Emerge, an evening of works choreographed by Rodolfo Rafael, was presented at the Rose by RDT’s Link Series last Thursday. The evening was intense, beginning with driving music and a sharp spotlight isolating a group of dancers. One dancer shook as she struggled to bear the full weight of another standing on her shoulders. The supported dancer tipped back into the arms of the group as the lights dramatically cut out.
The intensity did not let up. Dim lighting, dark music, and prowling, smoldering dancers all said this was an evening of contemporary dance that takes itself seriously. This severity eventually grew monotonous but “Shotgun,” a work with girlish primping and lightly suggested Latin dancing, happily interrupted the mood.
Though different in tone, “Shotgun” was similar to other works from Emerge, featuring technically challenging and potential-filled movement phrases which seemed as if the shell had barely been cracked. Many works also made use of implied narrative elements that were disconnected from the movement, as if the two weren’t yet married into a unified whole. I found myself wondering what the characterizations brought to the work. Perhaps the dancing would be better served without them.
By far the most provoking work of the evening was “Avert,” an exploration of the devastating emotional outcomes of conversion therapy, a scientifically unsound but shockingly legal practice that erroneously believes homosexuality is a curable disease. “Avert” featured a sound score comprised of Arvo Pärt’s emotional string arrangements and audio excerpts from the film “For the Bible Tells Me So” that heartbreakingly described the absolute pain of being a gay person in an unsupportive religious environment and the trauma of surviving what amounts to torture while undergoing this “treatment.”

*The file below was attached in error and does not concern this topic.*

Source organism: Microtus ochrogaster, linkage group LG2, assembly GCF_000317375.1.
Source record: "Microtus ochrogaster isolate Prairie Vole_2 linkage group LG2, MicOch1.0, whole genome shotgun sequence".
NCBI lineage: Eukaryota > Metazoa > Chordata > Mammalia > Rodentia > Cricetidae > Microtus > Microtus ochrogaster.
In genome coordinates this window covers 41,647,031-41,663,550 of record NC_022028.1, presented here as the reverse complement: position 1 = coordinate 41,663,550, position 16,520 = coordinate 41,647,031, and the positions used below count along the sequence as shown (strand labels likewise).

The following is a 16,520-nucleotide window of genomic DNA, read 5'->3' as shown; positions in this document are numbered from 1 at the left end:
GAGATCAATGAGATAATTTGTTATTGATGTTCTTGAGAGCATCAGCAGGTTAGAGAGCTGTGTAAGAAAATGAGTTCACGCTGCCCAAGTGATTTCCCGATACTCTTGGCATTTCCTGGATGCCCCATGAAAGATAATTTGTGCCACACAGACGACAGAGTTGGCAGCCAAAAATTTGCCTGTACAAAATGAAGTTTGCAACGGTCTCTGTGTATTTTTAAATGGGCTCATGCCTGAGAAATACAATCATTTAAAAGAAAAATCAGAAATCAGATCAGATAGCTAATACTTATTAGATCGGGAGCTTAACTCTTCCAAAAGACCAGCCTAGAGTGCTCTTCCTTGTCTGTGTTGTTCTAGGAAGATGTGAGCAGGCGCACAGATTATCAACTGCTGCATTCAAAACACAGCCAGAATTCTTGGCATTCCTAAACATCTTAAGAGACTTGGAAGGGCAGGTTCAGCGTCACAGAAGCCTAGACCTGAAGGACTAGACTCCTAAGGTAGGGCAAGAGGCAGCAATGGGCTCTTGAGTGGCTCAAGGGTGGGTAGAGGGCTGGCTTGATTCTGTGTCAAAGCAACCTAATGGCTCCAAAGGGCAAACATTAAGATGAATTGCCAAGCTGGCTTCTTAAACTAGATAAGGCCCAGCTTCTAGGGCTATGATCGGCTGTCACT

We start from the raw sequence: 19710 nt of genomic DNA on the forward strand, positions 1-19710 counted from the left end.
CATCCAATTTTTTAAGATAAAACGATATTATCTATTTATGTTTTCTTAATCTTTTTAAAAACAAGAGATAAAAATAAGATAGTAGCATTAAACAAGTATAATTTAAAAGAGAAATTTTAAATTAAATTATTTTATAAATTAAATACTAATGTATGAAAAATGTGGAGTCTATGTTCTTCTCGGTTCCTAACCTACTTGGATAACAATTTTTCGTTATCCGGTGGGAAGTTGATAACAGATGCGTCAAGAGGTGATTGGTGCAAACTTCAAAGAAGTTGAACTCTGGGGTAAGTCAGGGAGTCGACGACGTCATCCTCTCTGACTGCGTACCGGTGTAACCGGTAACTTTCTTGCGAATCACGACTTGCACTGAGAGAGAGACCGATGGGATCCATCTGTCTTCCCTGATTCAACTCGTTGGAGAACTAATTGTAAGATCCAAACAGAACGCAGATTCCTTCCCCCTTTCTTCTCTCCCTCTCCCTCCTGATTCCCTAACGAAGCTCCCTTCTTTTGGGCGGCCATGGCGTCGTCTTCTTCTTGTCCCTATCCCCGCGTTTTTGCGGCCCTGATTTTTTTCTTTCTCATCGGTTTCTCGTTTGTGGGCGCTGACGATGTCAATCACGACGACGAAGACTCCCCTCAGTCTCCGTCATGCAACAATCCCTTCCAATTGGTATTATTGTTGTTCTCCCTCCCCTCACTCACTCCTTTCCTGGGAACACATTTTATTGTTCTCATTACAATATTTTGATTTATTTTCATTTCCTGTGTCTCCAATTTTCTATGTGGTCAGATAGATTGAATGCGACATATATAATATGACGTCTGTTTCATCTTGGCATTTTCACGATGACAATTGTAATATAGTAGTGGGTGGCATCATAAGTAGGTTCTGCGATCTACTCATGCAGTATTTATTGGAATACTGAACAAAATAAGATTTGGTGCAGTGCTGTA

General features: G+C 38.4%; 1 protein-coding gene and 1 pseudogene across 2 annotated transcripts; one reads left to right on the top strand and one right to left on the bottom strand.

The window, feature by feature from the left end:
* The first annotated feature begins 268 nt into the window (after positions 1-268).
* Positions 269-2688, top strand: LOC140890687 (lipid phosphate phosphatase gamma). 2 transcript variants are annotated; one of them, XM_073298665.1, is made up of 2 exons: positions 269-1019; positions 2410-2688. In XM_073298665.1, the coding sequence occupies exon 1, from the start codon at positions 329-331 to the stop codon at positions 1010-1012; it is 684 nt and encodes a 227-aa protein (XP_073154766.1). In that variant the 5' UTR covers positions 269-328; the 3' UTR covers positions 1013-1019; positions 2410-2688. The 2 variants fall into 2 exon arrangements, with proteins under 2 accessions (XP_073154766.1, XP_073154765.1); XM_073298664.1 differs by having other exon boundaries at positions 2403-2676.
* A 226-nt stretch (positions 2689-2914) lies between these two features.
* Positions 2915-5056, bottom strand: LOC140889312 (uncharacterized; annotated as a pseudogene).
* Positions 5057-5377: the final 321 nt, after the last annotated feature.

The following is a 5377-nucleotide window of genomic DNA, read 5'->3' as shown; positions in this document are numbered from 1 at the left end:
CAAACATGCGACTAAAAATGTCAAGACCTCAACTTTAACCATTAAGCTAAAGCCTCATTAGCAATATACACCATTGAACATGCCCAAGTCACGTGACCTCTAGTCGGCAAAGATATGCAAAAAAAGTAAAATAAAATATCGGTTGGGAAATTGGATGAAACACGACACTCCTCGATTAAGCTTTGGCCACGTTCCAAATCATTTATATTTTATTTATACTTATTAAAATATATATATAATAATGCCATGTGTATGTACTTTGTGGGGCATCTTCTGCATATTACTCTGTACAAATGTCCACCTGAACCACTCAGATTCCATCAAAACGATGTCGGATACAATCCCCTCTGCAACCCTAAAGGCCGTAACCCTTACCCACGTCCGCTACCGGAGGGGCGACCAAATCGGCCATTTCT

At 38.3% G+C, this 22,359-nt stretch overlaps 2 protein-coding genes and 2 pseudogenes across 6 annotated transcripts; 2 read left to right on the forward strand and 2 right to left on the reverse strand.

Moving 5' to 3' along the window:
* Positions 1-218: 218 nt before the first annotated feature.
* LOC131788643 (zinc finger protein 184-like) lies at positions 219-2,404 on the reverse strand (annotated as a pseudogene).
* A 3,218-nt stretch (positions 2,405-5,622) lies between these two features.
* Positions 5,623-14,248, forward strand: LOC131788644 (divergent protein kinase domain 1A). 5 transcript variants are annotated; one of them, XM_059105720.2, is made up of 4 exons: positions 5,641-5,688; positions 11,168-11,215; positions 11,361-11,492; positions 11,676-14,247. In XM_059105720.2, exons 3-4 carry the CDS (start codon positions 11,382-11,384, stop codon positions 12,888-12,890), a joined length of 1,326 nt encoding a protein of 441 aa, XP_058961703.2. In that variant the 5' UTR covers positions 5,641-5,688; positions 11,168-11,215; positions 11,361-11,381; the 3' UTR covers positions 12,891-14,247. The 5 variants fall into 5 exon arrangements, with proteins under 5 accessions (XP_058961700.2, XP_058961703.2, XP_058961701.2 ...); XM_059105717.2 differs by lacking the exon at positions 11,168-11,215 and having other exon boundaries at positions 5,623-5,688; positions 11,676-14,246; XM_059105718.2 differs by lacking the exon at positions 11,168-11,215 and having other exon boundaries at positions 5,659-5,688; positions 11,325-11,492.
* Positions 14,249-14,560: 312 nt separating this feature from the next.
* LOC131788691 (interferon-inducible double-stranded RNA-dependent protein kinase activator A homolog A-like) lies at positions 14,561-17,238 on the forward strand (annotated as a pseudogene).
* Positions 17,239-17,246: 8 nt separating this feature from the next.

Paired with the potent score were heavy images of limp, helpless dancers being dragged across the stage and convulsive, disjointed references to shock therapy. Except for a brief solo by Elle Skye, the gravity of the text often overtook the dancers. Set to the tragic story of the chasm caused by a parent’s refusal to accept their gay child and the child’s subsequent suicide, Elle’s weighted, loose yet expansive dancing matched the grief of the story, giving even greater solemnity to the moment. “Avert” was largely overwhelming, in great part due to the painful stories shared. But a dance dealing with such a subject should leave an audience neither comfortable nor satisfied.
Creating an evening’s worth of dance as a budding choreographer is no small feat and is an effort to be honored.Though some moments were less refined, images of the evening are still stuck in my mind, especially from the works “Blink” and “Walls.” A single dancer, the entrancingly fluid Josie Patterson, surveyed the open space of the stage. Bright spotlights exposed images of dependence as shadowy observers haunted the perimeters. Creamy gestural phrases interrupted bound, static shapes. Both works revealed an eye for vignette and arrangement of the body that was intriguing, at times even striking. As Rafael continues to make work, these avenues are well worth his further exploration.
Mary Lyn Graves performs with Ririe Woodbury Dance Company among other freelance performance & teaching